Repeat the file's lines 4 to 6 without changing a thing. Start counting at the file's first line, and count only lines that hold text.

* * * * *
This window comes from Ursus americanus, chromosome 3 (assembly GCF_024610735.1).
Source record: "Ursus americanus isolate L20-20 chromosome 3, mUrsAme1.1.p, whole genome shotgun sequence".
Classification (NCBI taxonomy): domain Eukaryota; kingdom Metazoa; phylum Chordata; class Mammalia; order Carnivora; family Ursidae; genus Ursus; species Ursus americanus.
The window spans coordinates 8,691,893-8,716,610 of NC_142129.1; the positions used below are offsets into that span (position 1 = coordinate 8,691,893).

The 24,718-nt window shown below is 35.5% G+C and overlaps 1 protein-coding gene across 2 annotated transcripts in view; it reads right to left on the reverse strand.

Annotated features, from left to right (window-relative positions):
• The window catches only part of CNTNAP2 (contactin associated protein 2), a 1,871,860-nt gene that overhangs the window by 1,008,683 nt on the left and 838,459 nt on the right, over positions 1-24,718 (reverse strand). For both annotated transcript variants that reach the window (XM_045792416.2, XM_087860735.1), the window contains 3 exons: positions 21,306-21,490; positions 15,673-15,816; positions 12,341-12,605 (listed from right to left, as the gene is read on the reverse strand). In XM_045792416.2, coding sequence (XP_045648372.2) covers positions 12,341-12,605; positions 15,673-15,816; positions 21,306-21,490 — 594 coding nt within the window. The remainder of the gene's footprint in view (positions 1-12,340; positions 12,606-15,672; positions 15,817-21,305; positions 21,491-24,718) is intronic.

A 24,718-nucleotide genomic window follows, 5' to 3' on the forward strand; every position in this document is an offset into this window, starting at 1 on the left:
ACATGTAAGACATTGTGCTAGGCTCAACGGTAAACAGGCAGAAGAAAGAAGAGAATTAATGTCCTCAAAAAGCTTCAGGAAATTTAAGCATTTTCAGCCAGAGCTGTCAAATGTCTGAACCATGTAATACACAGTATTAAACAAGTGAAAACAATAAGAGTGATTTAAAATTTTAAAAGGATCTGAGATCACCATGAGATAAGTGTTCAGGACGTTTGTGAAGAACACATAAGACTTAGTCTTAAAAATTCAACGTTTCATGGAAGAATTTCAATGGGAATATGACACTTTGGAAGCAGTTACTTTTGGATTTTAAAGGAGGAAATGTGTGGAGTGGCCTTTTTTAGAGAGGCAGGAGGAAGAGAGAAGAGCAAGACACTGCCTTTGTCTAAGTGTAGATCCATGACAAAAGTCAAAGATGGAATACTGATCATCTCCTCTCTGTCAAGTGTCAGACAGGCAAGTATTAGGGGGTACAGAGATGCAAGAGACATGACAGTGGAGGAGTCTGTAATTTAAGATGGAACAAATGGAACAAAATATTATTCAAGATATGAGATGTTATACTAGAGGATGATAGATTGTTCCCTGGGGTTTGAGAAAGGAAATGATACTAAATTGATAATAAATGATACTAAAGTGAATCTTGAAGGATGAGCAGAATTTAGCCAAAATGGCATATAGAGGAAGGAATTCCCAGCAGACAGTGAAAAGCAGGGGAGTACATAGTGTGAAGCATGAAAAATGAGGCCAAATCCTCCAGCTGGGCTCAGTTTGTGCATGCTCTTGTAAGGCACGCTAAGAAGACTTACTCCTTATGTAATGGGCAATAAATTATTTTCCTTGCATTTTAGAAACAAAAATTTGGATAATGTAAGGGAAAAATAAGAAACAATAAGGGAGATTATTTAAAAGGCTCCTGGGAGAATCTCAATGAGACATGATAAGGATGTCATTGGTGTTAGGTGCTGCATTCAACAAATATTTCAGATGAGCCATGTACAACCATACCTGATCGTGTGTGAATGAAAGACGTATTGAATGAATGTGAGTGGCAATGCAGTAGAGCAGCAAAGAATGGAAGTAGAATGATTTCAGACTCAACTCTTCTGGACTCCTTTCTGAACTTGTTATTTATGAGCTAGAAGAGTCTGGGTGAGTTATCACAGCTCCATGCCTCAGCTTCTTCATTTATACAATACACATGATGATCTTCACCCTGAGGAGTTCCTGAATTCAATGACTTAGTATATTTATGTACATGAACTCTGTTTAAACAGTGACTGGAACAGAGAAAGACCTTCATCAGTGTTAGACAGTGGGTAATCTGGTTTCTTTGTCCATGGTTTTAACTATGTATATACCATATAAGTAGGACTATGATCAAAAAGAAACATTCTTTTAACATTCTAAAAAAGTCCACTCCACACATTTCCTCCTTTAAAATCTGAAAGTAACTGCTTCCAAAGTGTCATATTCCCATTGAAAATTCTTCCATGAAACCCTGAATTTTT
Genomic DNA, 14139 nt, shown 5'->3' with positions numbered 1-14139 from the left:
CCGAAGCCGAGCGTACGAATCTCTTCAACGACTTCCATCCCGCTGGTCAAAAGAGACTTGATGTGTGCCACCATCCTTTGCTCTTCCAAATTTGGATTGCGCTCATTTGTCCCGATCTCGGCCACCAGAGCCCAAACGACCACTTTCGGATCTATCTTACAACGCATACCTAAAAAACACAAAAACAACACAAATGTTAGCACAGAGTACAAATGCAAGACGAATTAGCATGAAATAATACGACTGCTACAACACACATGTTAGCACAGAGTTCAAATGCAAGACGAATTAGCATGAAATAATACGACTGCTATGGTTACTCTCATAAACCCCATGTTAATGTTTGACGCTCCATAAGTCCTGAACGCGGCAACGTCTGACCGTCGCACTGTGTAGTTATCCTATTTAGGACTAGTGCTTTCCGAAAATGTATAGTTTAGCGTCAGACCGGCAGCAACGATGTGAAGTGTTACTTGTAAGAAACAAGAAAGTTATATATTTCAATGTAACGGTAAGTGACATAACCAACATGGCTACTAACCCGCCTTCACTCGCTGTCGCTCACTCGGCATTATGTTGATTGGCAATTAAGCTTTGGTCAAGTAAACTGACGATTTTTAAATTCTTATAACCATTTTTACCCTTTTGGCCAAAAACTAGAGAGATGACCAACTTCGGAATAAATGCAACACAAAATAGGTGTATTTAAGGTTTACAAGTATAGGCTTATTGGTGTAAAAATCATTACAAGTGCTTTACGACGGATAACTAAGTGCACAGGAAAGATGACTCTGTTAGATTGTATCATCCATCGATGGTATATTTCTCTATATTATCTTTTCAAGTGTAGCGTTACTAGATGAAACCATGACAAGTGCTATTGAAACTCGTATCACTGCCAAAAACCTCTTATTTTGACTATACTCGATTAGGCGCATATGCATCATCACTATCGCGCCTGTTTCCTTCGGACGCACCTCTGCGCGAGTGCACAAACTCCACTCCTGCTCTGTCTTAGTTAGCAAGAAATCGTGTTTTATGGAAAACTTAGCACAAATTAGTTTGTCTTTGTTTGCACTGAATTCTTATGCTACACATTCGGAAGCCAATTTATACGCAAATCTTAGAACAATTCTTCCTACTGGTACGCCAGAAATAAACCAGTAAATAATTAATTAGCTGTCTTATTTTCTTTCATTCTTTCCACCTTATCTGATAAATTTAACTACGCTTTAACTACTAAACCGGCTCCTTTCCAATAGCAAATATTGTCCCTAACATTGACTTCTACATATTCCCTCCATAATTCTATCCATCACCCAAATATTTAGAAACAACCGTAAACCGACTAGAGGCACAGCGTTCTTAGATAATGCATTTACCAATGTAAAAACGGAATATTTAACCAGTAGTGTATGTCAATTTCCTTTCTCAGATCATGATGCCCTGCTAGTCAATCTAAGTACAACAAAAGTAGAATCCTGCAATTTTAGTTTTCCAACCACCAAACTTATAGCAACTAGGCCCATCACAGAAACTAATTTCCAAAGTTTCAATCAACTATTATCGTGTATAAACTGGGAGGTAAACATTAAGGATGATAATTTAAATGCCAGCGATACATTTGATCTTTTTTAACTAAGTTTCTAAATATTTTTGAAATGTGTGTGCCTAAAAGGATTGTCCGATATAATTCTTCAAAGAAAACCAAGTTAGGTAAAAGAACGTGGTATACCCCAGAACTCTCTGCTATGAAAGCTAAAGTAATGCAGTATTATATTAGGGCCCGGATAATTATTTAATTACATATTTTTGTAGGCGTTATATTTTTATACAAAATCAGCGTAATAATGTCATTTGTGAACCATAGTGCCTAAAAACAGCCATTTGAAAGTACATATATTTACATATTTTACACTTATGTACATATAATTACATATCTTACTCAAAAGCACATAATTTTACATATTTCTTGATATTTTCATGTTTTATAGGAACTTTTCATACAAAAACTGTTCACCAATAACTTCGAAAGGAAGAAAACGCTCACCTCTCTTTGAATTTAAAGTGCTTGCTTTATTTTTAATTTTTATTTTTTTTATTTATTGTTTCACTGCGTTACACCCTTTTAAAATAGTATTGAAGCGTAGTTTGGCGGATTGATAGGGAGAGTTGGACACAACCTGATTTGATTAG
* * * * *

The window spans coordinates 8,691,893-8,716,610 of NC_142129.1; the positions used below are offsets into that span (position 1 = coordinate 8,691,893).

The 24,718-nt window shown below is 35.5% G+C and overlaps 1 protein-coding gene across 2 annotated transcripts in view; it reads right to left on the reverse strand.

Annotated features, from left to right (window-relative positions):